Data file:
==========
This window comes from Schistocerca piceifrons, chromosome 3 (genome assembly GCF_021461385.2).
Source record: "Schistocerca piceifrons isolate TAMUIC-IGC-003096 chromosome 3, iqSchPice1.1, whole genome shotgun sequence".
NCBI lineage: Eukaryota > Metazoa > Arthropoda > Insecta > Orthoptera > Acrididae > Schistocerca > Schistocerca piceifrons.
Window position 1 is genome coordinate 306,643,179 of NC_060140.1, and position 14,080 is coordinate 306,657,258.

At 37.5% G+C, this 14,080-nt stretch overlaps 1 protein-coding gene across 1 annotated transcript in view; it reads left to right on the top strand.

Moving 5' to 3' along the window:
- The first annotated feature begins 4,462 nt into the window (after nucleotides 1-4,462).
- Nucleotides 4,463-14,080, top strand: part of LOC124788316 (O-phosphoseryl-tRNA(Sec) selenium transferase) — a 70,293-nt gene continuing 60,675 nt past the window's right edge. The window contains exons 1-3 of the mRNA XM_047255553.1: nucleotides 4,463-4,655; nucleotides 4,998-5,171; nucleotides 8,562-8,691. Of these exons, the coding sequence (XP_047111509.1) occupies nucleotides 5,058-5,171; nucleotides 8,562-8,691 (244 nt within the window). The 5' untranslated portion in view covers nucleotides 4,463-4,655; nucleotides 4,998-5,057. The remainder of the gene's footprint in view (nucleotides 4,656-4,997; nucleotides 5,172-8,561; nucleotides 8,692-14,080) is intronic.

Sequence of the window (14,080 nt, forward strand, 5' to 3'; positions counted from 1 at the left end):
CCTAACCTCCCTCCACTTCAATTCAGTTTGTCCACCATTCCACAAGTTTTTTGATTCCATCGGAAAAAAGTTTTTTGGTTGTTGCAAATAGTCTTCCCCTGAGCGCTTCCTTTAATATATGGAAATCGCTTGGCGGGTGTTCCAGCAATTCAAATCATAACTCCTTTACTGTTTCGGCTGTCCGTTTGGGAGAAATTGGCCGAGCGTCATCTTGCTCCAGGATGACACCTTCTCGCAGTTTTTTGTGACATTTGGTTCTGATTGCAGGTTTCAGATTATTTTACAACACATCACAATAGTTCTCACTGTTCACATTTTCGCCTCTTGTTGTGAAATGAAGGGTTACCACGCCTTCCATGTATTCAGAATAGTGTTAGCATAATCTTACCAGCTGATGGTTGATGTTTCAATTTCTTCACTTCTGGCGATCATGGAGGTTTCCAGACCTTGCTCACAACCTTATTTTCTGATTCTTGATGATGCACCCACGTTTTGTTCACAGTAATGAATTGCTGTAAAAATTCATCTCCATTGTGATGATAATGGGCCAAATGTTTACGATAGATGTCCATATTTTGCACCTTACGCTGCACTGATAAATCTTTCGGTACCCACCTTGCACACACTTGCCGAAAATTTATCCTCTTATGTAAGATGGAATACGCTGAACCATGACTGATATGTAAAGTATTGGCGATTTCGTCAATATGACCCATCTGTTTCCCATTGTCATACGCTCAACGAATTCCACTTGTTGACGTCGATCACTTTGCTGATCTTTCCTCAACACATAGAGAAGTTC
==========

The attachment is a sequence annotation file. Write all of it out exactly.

This window comes from Schistocerca piceifrons, chromosome 3 (genome assembly GCF_021461385.2).
Source record: "Schistocerca piceifrons isolate TAMUIC-IGC-003096 chromosome 3, iqSchPice1.1, whole genome shotgun sequence".
NCBI lineage: Eukaryota > Metazoa > Arthropoda > Insecta > Orthoptera > Acrididae > Schistocerca > Schistocerca piceifrons.
Window position 1 is genome coordinate 306,643,179 of NC_060140.1, and position 14,080 is coordinate 306,657,258.

At 37.5% G+C, this 14,080-nt stretch overlaps 1 protein-coding gene across 1 annotated transcript in view; it reads left to right on the top strand.

Moving 5' to 3' along the window:
- The first annotated feature begins 4,462 nt into the window (after nucleotides 1-4,462).
- Nucleotides 4,463-14,080, top strand: part of LOC124788316 (O-phosphoseryl-tRNA(Sec) selenium transferase) — a 70,293-nt gene continuing 60,675 nt past the window's right edge. The window contains exons 1-3 of the mRNA XM_047255553.1: nucleotides 4,463-4,655; nucleotides 4,998-5,171; nucleotides 8,562-8,691. Of these exons, the coding sequence (XP_047111509.1) occupies nucleotides 5,058-5,171; nucleotides 8,562-8,691 (244 nt within the window). The 5' untranslated portion in view covers nucleotides 4,463-4,655; nucleotides 4,998-5,057. The remainder of the gene's footprint in view (nucleotides 4,656-4,997; nucleotides 5,172-8,561; nucleotides 8,692-14,080) is intronic.

Sequence of the window (14,080 nt, forward strand, 5' to 3'; positions counted from 1 at the left end):
CCTAACCTCCCTCCACTTCAATTCAGTTTGTCCACCATTCCACAAGTTTTTTGATTCCATCGGAAAAAAGTTTTTTGGTTGTTGCAAATAGTCTTCCCCTGAGCGCTTCCTTTAATATATGGAAATCGCTTGGCGGGTGTTCCAGCAATTCAAATCATAACTCCTTTACTGTTTCGGCTGTCCGTTTGGGAGAAATTGGCCGAGCGTCATCTTGCTCCAGGATGACACCTTCTCGCAGTTTTTTGTGACATTTGGTTCTGATTGCAGGTTTCAGATTATTTTACAACACATCACAATAGTTCTCACTGTTCACATTTTCGCCTCTTGTTGTGAAATGAAGGGTTACCACGCCTTCCATGTATTCAGAATAGTGTTAGCATAATCTTACCAGCTGATGGTTGATGTTTCAATTTCTTCACTTCTGGCGATCATGGAGGTTTCCAGACCTTGCTCACAACCTTATTTTCTGATTCTTGATGATGCACCCACGTTTTGTTCACAGTAATGAATTGCTGTAAAAATTCATCTCCATTGTGATGATAATGGGCCAAATGTTTACGATAGATGTCCATATTTTGCACCTTACGCTGCACTGATAAATCTTTCGGTACCCACCTTGCACACACTTGCCGAAAATTTATCCTCTTATGTAAGATGGAATACGCTGAACCATGACTGATATGTAAAGTATTGGCGATTTCGTCAATATGACCCATCTGTTTCCCATTGTCATACGCTCAACGAATTCCACTTGTTGACGTCGATCACTTTGCTGATCTTTCCTCAACACATAGAGAAGTTC